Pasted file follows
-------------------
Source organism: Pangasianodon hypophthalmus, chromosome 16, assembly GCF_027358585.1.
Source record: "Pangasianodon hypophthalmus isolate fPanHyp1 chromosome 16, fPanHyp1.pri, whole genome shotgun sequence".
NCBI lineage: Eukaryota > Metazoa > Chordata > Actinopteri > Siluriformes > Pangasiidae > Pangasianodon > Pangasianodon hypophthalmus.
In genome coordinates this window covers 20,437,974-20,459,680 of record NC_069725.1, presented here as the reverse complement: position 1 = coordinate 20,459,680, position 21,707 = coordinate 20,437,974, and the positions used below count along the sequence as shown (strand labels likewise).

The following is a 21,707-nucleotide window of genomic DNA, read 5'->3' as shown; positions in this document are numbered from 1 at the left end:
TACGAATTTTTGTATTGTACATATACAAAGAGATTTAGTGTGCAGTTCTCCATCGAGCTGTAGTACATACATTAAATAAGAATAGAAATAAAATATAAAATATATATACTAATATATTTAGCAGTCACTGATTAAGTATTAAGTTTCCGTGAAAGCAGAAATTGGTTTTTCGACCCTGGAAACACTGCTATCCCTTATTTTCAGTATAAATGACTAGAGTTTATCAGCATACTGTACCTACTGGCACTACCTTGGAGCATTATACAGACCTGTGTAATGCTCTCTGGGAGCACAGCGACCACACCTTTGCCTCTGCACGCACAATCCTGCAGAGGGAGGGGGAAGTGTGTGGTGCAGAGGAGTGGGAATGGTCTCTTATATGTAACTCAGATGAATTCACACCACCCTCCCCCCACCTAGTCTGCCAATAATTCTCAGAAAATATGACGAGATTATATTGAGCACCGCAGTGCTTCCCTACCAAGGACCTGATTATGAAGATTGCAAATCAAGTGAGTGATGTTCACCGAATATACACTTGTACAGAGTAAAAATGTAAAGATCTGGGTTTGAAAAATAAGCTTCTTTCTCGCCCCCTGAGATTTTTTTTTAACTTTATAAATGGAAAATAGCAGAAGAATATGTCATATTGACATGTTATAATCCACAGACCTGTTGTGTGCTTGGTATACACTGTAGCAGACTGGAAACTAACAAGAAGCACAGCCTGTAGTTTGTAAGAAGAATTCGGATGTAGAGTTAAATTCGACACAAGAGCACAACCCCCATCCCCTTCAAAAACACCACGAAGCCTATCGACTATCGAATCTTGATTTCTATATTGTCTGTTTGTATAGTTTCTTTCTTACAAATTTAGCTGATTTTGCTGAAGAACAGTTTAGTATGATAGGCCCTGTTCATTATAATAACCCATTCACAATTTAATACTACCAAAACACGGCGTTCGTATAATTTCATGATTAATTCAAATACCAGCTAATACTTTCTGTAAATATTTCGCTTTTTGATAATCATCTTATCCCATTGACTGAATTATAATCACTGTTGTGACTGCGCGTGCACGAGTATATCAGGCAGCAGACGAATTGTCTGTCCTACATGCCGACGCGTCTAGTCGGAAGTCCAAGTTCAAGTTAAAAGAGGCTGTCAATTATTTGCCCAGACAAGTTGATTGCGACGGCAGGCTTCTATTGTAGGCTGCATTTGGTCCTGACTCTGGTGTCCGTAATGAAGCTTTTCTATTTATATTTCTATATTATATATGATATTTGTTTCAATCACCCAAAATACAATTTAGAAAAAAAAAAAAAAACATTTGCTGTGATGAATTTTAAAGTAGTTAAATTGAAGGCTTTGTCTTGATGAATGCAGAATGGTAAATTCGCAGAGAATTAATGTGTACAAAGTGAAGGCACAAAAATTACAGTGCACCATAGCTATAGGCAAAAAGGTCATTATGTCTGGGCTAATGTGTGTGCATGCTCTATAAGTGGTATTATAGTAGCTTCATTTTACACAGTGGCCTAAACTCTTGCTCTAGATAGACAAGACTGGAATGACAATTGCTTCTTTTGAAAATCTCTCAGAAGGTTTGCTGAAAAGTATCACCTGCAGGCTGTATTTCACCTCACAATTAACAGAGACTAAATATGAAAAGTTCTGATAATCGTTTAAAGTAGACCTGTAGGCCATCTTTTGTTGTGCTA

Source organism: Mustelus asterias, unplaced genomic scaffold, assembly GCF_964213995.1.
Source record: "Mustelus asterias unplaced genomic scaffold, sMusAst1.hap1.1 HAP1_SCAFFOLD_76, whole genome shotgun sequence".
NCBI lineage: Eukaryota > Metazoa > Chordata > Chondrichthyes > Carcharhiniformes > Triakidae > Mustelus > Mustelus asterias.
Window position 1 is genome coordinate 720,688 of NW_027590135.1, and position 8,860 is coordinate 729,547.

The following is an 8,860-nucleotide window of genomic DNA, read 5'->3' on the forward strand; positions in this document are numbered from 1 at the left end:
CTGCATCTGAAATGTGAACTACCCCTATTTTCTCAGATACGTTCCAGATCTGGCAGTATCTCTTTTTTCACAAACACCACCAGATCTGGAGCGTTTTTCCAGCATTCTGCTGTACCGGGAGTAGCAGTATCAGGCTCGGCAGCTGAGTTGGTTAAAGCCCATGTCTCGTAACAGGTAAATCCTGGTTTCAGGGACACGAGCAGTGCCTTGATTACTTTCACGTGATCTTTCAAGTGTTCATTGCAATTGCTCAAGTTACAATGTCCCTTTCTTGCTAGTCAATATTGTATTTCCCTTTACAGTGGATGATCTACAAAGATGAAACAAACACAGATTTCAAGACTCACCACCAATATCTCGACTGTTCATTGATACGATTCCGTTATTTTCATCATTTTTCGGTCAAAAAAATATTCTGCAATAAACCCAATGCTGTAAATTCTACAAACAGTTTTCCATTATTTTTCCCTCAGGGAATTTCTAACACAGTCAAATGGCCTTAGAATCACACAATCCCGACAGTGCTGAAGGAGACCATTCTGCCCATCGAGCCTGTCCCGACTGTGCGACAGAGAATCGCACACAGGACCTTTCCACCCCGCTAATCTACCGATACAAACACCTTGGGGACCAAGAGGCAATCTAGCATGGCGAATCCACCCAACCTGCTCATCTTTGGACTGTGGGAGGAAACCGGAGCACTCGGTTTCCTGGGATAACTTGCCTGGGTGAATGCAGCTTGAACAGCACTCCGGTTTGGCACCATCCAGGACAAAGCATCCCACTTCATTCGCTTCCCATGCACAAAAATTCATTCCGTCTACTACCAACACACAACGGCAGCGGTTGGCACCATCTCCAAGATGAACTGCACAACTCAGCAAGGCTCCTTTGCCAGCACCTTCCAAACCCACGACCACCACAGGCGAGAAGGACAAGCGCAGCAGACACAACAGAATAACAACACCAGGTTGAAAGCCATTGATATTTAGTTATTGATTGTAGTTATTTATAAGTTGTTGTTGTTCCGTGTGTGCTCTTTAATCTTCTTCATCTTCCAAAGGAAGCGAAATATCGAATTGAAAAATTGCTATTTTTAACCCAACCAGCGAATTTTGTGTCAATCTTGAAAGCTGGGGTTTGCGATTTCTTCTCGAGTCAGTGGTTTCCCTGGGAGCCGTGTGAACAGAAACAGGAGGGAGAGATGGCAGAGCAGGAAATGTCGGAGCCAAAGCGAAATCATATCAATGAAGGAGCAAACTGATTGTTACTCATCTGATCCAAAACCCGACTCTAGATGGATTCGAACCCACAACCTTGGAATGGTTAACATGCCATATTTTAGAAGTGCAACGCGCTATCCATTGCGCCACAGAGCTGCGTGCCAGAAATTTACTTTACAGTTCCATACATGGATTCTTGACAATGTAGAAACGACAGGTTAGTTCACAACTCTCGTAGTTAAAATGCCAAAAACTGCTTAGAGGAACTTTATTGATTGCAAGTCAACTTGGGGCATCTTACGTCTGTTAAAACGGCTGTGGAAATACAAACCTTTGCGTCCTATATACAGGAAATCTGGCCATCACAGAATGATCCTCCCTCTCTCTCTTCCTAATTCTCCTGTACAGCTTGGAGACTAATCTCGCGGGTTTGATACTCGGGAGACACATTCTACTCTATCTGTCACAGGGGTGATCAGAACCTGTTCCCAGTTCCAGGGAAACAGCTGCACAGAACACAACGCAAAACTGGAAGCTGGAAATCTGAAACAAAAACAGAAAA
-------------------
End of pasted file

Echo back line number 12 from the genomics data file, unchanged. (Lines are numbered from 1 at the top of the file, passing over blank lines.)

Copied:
CTGCATCTGAAATGTGAACTACCCCTATTTTCTCAGATACGTTCCAGATCTGGCAGTATCTCTTTTTTCACAAACACCACCAGATCTGGAGCGTTTTTCCAGCATTCTGCTGTACCGGGAGTAGCAGTATCAGGCTCGGCAGCTGAGTTGGTTAAAGCCCATGTCTCGTAACAGGTAAATCCTGGTTTCAGGGACACGAGCAGTGCCTTGATTACTTTCACGTGATCTTTCAAGTGTTCATTGCAATTGCTCAAGTTACAATGTCCCTTTCTTGCTAGTCAATATTGTATTTCCCTTTACAGTGGATGATCTACAAAGATGAAACAAACACAGATTTCAAGACTCACCACCAATATCTCGACTGTTCATTGATACGATTCCGTTATTTTCATCATTTTTCGGTCAAAAAAATATTCTGCAATAAACCCAATGCTGTAAATTCTACAAACAGTTTTCCATTATTTTTCCCTCAGGGAATTTCTAACACAGTCAAATGGCCTTAGAATCACACAATCCCGACAGTGCTGAAGGAGACCATTCTGCCCATCGAGCCTGTCCCGACTGTGCGACAGAGAATCGCACACAGGACCTTTCCACCCCGCTAATCTACCGATACAAACACCTTGGGGACCAAGAGGCAATCTAGCATGGCGAATCCACCCAACCTGCTCATCTTTGGACTGTGGGAGGAAACCGGAGCACTCGGTTTCCTGGGATAACTTGCCTGGGTGAATGCAGCTTGAACAGCACTCCGGTTTGGCACCATCCAGGACAAAGCATCCCACTTCATTCGCTTCCCATGCACAAAAATTCATTCCGTCTACTACCAACACACAACGGCAGCGGTTGGCACCATCTCCAAGATGAACTGCACAACTCAGCAAGGCTCCTTTGCCAGCACCTTCCAAACCCACGACCACCACAGGCGAGAAGGACAAGCGCAGCAGACACAACAGAATAACAACACCAGGTTGAAAGCCATTGATATTTAGTTATTGATTGTAGTTATTTATAAGTTGTTGTTGTTCCGTGTGTGCTCTTTAATCTTCTTCATCTTCCAAAGGAAGCGAAATATCGAATTGAAAAATTGCTATTTTTAACCCAACCAGCGAATTTTGTGTCAATCTTGAAAGCTGGGGTTTGCGATTTCTTCTCGAGTCAGTGGTTTCCCTGGGAGCCGTGTGAACAGAAACAGGAGGGAGAGATGGCAGAGCAGGAAATGTCGGAGCCAAAGCGAAATCATATCAATGAAGGAGCAAACTGATTGTTACTCATCTGATCCAAAACCCGACTCTAGATGGATTCGAACCCACAACCTTGGAATGGTTAACATGCCATATTTTAGAAGTGCAACGCGCTATCCATTGCGCCACAGAGCTGCGTGCCAGAAATTTACTTTACAGTTCCATACATGGATTCTTGACAATGTAGAAACGACAGGTTAGTTCACAACTCTCGTAGTTAAAATGCCAAAAACTGCTTAGAGGAACTTTATTGATTGCAAGTCAACTTGGGGCATCTTACGTCTGTTAAAACGGCTGTGGAAATACAAACCTTTGCGTCCTATATACAGGAAATCTGGCCATCACAGAATGATCCTCCCTCTCTCTCTTCCTAATTCTCCTGTACAGCTTGGAGACTAATCTCGCGGGTTTGATACTCGGGAGACACATTCTACTCTATCTGTCACAGGGGTGATCAGAACCTGTTCCCAGTTCCAGGGAAACAGCTGCACAGAACACAACGCAAAACTGGAAGCTGGAAATCTGAAACAAAAACAGAAAA